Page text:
Canadian Forest Service Publications
Heterogeneity in soil nitrogen within first-order forested catchments at the Turkey Lakes Watershed. 2005. Foster, N.W.; Spoelstra, J.; Hazlett, P.W.; Schiff, S.L.; Beall, F.D.; Creed, I.F.; David, C. Canadian Journal of Forest Research 35: 797-805.
Available from: Great Lakes Forestry Centre
Catalog ID: 28184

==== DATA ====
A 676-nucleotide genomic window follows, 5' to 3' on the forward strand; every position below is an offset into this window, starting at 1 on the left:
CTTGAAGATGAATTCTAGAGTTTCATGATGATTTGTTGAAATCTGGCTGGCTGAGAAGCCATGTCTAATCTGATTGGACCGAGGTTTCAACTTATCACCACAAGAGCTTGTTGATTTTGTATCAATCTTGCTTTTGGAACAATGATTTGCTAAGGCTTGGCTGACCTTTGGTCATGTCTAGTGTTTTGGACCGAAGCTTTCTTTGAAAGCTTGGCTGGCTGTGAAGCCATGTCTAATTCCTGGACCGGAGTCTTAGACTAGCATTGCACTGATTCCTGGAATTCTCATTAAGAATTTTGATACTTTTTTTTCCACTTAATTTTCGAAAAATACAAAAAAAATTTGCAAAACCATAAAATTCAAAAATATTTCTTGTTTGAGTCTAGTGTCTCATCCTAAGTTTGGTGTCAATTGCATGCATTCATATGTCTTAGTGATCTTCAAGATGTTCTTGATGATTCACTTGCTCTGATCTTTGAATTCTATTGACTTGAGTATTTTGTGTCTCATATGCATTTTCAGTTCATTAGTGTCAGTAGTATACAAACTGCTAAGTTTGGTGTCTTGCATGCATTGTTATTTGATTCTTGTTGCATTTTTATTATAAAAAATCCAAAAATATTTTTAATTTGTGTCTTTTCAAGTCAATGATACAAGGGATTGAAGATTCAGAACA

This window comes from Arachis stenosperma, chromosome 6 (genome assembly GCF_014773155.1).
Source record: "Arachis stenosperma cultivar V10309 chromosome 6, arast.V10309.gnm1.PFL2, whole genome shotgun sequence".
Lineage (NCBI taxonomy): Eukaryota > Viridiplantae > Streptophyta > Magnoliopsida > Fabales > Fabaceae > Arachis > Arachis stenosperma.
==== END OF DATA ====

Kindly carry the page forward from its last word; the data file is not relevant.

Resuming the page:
Topographic positional regulation of nitrogen (N) dynamics in soil within Canadian Shield headwaters, located in calibrated catchments containing mature, tolerant hardwood forest, was examined to determine how N pools, mineralization, nitrification, and leaching in soil relate to N export in drainage waters. A uniformly high net N mineralization and nitrification potential for surficial soil layers rich in organic N was demonstrated for ridge, upper-middle slope, and lower slope – footslope topographic positions. Results from plot-scale studies revealed that NO3– concentrations in soil water from well-drained soils were very highly variable throughout the catchments, ranging from 25 to 175 µmol·L–1, with a median of 80 µmol·L–1. The isotopic effects of denitrification were not detected in soil water collected from lower slope – footslopes, and in situ rates of N2O production from soils on lower slope – footslopes and valley bottoms were very low and highly variable. Higher N exports from soils than from streams were not explained by differences in soil water N with topographic position or denitrification in lower landscape topographic positions. Using an average soil water N value, based on the replicated plots within catchments, did not reduce the calculated substantial differences in N export between soils and streams.